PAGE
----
- Adin Steinsaltz is widely considered to be one of the greatest Talmudic minds of our century. His commentaries on the Talmud are gaining wide acceptance as standard study materials. In this relatively short book, Steinsaltz gives an overview of the Talmud, discussing its history, structure, content, and methodology. He gives brief summaries of significant Jewish law on matters like prayer, the Sabbath, holidays, marriage and divorce, women, civil and criminal law, animal sacrifice, kashrut, ritual purity, ethics, and Jewish mysticism.
Everyman's Talmud, A. Cohen, Schocken Books, 1949
- A comprehensive summary of the Talmud's teachings about religion, ethics, folklore, and jurisprudence. For the most part, Cohen allows the Talmud to speak for itself, quoting extensively and providing limited commentary. It is one of the few books that seriously addresses the folklore contained in the Talmud (although Steinsaltz talks about mysticism, and points out that it was taught to a select few). Cohen talks extensively about demonology, angelology, magic, and dreams.
The Concise Book of Mitzvoth, The Chafetz Chayim, Feldheim Pubs, 1990
- A list of all of the commandments that can be observed today, with a brief explanation of the source and meaning of the commandment. Printed with English and pointed Hebrew side by side.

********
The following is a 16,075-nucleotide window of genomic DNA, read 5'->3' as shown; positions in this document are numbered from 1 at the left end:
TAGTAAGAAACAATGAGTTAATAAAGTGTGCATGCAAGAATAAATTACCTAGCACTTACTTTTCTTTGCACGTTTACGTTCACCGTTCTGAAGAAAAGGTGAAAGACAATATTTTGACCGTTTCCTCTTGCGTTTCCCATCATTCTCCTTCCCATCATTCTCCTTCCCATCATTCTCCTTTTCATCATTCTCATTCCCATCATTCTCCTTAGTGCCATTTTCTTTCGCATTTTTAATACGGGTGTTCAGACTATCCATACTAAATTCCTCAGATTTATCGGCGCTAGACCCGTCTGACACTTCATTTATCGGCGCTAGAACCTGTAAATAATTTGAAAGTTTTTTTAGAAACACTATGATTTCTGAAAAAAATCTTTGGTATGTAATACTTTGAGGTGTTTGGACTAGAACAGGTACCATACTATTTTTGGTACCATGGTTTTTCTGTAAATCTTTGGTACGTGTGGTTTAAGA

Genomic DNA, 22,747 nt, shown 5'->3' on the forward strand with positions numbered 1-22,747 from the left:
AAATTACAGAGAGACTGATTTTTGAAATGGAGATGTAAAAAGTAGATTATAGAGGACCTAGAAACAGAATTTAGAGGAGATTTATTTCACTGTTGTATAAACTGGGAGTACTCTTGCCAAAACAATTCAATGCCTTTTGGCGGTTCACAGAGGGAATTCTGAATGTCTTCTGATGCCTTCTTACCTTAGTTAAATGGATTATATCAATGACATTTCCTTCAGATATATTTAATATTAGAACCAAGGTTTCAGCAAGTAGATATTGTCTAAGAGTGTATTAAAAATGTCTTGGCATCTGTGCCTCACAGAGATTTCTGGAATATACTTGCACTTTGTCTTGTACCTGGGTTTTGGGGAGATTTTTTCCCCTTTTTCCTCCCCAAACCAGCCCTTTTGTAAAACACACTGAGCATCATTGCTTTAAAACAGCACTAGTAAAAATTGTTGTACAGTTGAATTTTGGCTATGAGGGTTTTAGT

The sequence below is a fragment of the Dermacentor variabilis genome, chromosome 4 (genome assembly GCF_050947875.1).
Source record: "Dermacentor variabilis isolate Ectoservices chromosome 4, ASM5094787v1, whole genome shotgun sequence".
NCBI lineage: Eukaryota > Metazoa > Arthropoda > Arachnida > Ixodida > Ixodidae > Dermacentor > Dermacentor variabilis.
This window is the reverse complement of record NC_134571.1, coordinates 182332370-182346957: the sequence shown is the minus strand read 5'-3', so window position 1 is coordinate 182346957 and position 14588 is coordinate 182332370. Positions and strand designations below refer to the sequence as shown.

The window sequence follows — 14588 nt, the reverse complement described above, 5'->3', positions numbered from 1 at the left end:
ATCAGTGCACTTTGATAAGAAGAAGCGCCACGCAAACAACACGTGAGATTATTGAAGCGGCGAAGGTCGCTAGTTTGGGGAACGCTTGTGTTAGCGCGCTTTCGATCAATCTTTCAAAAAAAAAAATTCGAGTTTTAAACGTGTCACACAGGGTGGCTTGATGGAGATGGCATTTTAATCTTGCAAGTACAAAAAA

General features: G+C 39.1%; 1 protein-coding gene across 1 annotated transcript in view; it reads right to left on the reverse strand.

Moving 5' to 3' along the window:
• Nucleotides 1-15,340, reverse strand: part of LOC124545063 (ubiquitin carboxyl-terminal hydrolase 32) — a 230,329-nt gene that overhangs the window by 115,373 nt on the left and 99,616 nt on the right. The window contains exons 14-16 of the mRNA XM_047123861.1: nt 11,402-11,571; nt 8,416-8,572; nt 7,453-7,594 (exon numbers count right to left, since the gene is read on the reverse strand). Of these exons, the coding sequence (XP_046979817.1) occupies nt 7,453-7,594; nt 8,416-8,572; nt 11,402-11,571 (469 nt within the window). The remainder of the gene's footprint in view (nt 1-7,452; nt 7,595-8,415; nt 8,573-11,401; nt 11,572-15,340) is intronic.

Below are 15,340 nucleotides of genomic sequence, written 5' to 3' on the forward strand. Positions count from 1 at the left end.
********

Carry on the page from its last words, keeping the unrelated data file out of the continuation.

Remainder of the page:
The Mishnah - a New Translation, Jacob Neusner, Yale University Press, 1988
- Yes, the entire Mishnah is available in a single (albeit very large) volume, in English. Neusner provides absolutely no commentary or explanation, but does break each passage down into phrases, which helps the reader figure out who said what and what the final decision was on each matter.
Note: The links below will take you to several Jewish publishers and booksellers with sites on the Web. Many of these sources sell materials that are not Orthodox. Sites are listed in alphabetical order.
- A mail order service offering a wide variety of Judaic materials.
- Without a doubt the finest publisher of Orthodox Jewish materials. Their materials are suitable for readers at all levels.
- One of the oldest publishers of Jewish books in the U.S. There is a lot of good material here, covering all movements of Judaism.
Jason Aronson Publishers
- Their prices are a bit high, but they have an unusually broad selection of Judaic materials. They specialize in secondary sources, not primary reference material.
KTAV Publishing House
For additional sources, see the list of Jewish book publishers on Yahoo. NOTE: Exercise extreme caution when searching for Jewish materials on Yahoo! They have a long history of failing to distinguish between real Judaism and Christian missionary activity targeted at Jews!